The 142-km high-speed rail connecting Indonesia’s capital Jakarta with another large city Bandung, part of China’s Belt and Road Initiative, has faced numerous accusations from Indonesians during the project’s closing stage.
In August of this year, KCIC, the consortium building the railway, requested the Indonesian Ministry of Transportation to extend the concession period from 50 to 80 years. The company’s president, Dwiyana Slamet Riyadi, explained on December 8 before the Fifth Committee of the Indonesian Parliament, which is in charge of transportation and public works, that there had been a significant change in the project’s business environment.
However Lasarus, S.Sos., an Indonesian Parliament member and chair of the Committee, is skeptical about the extension of the concession rights, according to detik.com, an Indonesia news website. He pointed out that many people complained about the project, arguing that since the business environment is not good, no more public expenditures should be used on it.
The news was picked up by major media in Indonesia that day and drew widespread criticism. Muhammad Said Didu, a former senior government official, posted on his personal Twitter account that KCIC had deceived Indonesians in five aspects. China claimed that it was cheaper than Japan’s high-speed rail construction proposal, that the project was feasible, that it did not require government guarantees, that it did not tie up public coffers, and that the operating rights were extended from the 50-year requirement to 80 years. The post received thousands of retweets and likes.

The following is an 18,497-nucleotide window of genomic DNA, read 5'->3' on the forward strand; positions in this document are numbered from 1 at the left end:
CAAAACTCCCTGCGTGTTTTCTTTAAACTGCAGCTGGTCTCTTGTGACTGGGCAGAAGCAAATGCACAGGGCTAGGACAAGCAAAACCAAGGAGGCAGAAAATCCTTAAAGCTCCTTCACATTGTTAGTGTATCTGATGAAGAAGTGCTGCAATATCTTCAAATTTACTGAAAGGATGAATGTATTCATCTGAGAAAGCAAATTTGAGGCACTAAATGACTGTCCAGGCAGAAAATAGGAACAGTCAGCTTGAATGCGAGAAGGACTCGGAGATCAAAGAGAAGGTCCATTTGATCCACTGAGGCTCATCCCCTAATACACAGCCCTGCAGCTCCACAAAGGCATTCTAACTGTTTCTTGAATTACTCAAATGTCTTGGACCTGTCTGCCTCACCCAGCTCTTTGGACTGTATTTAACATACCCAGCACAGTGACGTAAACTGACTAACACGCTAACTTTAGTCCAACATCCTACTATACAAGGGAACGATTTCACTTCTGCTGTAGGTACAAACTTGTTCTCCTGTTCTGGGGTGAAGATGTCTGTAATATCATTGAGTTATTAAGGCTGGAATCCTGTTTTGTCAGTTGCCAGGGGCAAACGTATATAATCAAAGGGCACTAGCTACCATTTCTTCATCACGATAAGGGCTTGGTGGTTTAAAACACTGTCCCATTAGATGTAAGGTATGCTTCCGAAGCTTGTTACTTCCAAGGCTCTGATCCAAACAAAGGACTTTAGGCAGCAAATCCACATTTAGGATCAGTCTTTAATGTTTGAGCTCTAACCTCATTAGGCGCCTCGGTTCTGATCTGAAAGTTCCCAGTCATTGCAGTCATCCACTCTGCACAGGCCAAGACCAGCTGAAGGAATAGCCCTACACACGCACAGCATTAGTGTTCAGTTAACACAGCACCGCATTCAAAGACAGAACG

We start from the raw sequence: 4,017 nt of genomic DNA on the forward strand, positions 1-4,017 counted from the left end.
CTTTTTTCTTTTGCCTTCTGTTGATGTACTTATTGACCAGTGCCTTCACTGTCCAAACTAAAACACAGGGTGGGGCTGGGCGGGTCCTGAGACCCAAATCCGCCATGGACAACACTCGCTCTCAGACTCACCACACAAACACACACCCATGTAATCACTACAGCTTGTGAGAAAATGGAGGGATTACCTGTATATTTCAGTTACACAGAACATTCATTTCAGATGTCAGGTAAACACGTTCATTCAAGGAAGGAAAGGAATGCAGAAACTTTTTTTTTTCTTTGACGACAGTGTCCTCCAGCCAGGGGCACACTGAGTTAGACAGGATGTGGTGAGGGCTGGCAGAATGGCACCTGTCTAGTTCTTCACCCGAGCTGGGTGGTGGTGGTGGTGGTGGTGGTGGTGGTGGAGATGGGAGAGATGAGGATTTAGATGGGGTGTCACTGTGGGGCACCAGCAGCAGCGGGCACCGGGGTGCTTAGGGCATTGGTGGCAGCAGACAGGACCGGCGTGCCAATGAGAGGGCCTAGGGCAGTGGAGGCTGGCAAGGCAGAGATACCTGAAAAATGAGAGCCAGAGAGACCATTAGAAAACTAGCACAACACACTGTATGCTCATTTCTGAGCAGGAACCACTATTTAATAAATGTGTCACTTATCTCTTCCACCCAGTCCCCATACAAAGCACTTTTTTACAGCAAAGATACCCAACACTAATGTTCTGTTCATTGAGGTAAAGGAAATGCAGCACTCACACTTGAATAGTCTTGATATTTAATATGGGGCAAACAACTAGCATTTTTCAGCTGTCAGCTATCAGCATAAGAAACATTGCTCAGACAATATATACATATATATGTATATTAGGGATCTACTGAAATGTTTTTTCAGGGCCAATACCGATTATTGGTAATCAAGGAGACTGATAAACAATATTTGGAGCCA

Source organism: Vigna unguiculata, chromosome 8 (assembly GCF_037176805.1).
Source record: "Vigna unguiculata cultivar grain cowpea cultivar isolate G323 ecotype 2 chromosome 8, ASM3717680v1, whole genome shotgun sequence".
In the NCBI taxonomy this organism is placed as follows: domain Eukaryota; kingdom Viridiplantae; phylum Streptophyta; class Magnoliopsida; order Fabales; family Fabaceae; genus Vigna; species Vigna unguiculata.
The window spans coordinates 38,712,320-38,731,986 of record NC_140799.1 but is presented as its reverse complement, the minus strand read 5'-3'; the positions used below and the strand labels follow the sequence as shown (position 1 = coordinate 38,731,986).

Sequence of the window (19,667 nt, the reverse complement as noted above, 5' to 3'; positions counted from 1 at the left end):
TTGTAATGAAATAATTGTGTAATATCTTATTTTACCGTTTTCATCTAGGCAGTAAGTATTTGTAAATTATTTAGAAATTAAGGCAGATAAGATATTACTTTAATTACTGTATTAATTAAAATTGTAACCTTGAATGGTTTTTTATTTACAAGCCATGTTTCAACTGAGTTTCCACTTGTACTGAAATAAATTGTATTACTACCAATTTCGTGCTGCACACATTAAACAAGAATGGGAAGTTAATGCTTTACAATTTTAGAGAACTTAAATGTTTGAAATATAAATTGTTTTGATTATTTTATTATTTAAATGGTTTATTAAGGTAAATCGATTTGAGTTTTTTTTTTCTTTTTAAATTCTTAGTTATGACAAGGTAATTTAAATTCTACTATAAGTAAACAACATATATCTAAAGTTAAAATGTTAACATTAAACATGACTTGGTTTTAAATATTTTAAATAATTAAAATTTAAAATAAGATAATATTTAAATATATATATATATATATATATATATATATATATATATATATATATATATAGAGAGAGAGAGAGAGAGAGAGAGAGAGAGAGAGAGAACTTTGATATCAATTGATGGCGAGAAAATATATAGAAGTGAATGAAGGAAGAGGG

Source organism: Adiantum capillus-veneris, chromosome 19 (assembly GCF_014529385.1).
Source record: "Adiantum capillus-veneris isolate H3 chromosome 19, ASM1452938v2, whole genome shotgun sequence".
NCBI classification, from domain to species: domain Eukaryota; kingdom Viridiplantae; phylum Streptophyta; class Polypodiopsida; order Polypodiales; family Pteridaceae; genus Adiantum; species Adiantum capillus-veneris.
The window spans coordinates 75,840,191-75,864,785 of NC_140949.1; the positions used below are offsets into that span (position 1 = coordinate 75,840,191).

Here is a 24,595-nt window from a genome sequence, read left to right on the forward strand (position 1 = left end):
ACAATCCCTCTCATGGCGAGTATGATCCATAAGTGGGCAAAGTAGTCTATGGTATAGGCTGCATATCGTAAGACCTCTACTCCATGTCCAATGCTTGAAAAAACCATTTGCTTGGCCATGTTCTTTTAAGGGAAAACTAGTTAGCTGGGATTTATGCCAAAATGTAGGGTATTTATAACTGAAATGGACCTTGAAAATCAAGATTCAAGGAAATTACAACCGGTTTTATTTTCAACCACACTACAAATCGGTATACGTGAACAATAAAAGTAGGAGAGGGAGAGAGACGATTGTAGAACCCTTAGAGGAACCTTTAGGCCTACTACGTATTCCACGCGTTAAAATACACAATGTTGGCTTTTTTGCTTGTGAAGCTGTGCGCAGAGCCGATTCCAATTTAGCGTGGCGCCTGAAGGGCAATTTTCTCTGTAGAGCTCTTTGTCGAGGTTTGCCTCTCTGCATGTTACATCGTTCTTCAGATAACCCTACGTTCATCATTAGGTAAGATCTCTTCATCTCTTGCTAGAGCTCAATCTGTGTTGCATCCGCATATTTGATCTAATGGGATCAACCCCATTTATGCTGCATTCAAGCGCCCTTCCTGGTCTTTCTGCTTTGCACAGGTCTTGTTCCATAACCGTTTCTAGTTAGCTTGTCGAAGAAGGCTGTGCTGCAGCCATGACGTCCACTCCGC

According to Chinese official media, construction of the railway officially began in January 2016 and was set to be completed in the second half of 2019, with the concession running for a total of 50 years from May 2019, with a total cost of US$5.135 billion negotiated between China and Indonesia. However, Detik.com noted that the total investment for the project was later renegotiated to US$6 billion. On top of that, the Indonesian Financial Supervisory Authority (BPKP) assessed that the construction cost exceeded the budget by US$1.49 billion, while the Chinese side admitted to only US$980 million, a disagreement of up to US$500 million.
An Australian engineer told Radio Free Asia, “There is a widespread issue of underbidding in China’s construction contracts in Asian, African and Latin American countries, as well as in Australia’s iron ore projects, followed by constant requests for more money during the operations. This has often resulted in debt traps, as in the case of Sri Lanka’s Hambantota port, which has put a big financial burden on the country.”
Source: Radio Free Asia, December 12, 2022